Through it all, I continue to be amazed at the provision of a loving and merciful heavenly father, one who draws near to the brokenhearted and saves those who are crushed in spirit. (Ps 34:18)  He knows exactly what I need and when, and provides so fully.  Time and time again, I have seen his provision come in the softest, gentlest of ways.  So soft, in fact, that it would be easy to mistake it for something other than his loving attention to our needs. If I didn't know that my God is there, in all the details of my life, I would think of these things as nothing more than a friend being kind,  a song on the radio, or just a nice coincidence. But I know.  I know that He is God of all things,  God of big things and the very smallest of things.

Last Friday I was having an especially difficult morning.  My mind was tormenting me with memories and flashbacks of her accident.  I became submerged in the murky, messy cycle of self deprecation, particularly in the area of parenting.  You see, when your child drowns in your backyard pool, on your watch, any thoughts you may have ever entertained of being a good or even a decent parent are purged from your mind.  You are stripped, instantly, of any sense of pride or reputation or self worth. You lose sight of your true identity, often focusing only on the fact that you are "the one whose child drowned."   That morning, in the midst of my own negative thoughts, I received a text from a friend whom I have only met one time.  She has come to know my son, Grant, quite well but did not know the significance Labor Day week holds for us or the painful direction of my thoughts.  The last line of her text said "You guys are super parents."  Had this text come from someone who knows us well I would merely have thought they were trying to lift my spirits on a painful week.  But as it was I know that it was the Holy Spirit speaking through a new friend, soft words of encouragement, words that I desperately needed that day.  

A few days later I went outside in the afternoon to find this leaning against my door frame.

 I have no idea who left it there for the attached card had words of encouragement but no signature.  I was confused by it at first and it drove me a little crazy, knowing that I couldn't tell the giver "thank you. Then I realized that God, once again, was saying "Trust me.  I've got this." I have spoken and written these six words thousands of times in the last five years.  They are embedded into my brain and yet, sometimes during the difficult times, my heart forgets them.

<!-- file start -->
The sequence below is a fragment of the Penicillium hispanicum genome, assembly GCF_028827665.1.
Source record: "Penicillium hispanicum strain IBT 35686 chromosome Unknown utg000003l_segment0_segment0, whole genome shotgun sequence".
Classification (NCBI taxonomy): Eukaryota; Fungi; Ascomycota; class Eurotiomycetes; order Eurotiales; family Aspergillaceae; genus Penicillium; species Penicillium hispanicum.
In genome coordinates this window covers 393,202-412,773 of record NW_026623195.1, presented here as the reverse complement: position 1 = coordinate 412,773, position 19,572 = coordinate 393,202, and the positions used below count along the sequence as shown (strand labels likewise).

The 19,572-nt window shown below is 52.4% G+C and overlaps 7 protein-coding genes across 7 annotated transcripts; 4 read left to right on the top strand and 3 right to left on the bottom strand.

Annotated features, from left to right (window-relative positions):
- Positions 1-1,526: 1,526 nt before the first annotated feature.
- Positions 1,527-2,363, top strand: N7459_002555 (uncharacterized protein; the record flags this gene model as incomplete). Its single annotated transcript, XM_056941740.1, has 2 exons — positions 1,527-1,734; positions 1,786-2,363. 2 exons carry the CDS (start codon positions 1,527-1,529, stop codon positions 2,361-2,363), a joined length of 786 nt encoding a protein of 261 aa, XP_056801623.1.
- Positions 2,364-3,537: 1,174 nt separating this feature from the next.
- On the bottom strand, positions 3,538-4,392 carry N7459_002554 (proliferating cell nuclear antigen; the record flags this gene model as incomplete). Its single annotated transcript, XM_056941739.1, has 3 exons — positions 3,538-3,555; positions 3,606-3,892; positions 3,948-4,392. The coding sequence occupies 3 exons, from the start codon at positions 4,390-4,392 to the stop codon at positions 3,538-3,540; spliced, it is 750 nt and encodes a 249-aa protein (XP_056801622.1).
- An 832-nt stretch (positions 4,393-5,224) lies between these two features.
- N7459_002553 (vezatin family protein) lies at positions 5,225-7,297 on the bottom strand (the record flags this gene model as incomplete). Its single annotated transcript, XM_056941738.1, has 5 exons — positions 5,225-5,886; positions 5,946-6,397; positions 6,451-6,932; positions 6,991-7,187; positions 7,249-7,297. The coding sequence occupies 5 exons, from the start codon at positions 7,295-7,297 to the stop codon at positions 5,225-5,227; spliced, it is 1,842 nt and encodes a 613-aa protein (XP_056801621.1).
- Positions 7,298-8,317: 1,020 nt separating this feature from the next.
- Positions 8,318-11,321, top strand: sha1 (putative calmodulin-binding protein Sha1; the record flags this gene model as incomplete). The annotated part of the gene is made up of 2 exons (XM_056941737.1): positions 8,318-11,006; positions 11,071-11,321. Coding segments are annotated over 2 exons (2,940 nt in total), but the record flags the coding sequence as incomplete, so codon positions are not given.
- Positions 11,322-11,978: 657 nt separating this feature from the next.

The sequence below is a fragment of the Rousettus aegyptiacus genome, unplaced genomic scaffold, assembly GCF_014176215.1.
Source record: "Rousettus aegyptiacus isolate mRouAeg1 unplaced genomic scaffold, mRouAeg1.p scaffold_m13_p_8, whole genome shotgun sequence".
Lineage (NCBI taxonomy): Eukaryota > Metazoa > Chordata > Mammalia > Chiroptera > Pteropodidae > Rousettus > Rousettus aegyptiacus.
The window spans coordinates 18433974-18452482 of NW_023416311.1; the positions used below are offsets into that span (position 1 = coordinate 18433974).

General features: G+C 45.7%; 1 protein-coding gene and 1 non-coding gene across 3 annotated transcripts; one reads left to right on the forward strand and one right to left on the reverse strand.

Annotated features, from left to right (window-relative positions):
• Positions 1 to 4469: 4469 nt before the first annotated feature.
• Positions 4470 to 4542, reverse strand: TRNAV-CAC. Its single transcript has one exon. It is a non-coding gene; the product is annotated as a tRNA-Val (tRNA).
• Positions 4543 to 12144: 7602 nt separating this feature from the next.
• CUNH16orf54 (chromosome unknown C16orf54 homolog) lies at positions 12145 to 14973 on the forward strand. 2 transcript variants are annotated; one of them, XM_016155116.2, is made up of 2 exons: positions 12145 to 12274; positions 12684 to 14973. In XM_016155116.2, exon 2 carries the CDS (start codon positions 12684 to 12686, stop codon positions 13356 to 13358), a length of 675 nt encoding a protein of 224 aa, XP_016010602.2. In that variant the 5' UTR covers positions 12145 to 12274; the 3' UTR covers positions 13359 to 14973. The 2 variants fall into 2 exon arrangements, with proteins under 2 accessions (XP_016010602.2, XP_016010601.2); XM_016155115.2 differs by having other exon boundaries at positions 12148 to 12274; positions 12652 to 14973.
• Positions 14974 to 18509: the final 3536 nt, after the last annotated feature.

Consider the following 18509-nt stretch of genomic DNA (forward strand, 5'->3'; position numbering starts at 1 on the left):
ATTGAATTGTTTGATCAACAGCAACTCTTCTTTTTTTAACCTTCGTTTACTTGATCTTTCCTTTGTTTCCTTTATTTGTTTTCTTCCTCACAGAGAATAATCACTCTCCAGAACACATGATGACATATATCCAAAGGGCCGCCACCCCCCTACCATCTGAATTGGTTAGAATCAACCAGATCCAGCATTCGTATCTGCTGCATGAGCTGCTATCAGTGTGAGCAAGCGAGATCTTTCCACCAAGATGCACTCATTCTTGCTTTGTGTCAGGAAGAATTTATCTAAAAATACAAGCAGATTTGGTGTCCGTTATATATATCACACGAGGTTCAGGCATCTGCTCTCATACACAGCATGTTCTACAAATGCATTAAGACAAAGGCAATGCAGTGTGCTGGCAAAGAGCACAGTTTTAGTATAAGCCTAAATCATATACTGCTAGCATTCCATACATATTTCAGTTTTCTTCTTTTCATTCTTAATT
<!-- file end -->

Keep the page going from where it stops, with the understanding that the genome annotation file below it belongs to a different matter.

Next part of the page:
Both of these experience serve as a reminder that God speaks to us, through his spirit,  in the stillest, smallest  of voices.  So often he puts thoughts of someone upon my heart.  I pray for them and then I move onto the activities of my day.  Sometimes I think to encourage that person, but more often I don't.  We are his servants, his hands, his feet, his lips.  Sometimes a simple word spoken by us is exactly what someone needs to be reminded that He is God, God of the big things and the very smallest of things. 

God is good, all the time. 

Monday, September 1, 2014

To Honor Laynee

 Five years ago, Labor Day was just another holiday. It was a day off work, a day without the alarm clock, a day to spend working in the yard, or with family and friends, with cookouts and yard games.  A wrap up of another summer and the welcome ushering in of the glorious fall season.  That's all it was to me, nothing more, nothing less.  A holiday that somehow, as part of the working class of America, I thought I was entitled to.

Until that day.

 The day our world fell apart. The day the idealistic lens, through which we'd been viewing life through, was shattered and broken. From that day forward, our world began to spin on an entirely different axis.   Life as we knew it was gone and Labor Day 2009 would forever be the pivotal point of before and after. 

On that day, at the age of 2 years, 7 months and 7 days, our beautiful daughter, Jalayne "Laynee" Grace, stepped from this world into the arms of Jesus.  We were thrust, in an instant, into the fiery inferno of grief and trauma but more importantly, it was an inferno of refinement.

For five years I have writhed against the pain of child loss. In the process, out of nothing less than sheer necessity, I have found myself going deeper, spiritually, than I had ever been before. Deeper than is possible without the searing heat of trial and devastation.

Today, on this Labor Day,  5 years after the death of my precious child, I begin this new blog in honor of Laynee Grace.  I do not and never will pretend to understand why she was taken from this earth.  In my finite mind and in my mother heart, I feel that she was taken much, much too soon.  But I know that she is "in the place of God" and that "God meant it for good, to accomplish what is now being done."
 Genesis 50: 19-20

God is good, all the time.

As a result of this new blog, I will no longer be posting on our Family Blog. I will be posting family updates here as well as much refelection of  all that God has brought us to and through.   Because Laynee's Blog is one of the places that I feel closest to her, I will likely continue to post there, in letter form to her, on significant days.